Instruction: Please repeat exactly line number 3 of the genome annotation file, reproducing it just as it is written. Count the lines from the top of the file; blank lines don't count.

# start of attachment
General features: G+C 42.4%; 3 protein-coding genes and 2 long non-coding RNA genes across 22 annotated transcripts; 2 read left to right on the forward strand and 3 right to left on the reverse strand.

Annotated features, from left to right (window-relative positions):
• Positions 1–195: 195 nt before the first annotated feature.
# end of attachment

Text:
• Positions 1–195: 195 nt before the first annotated feature.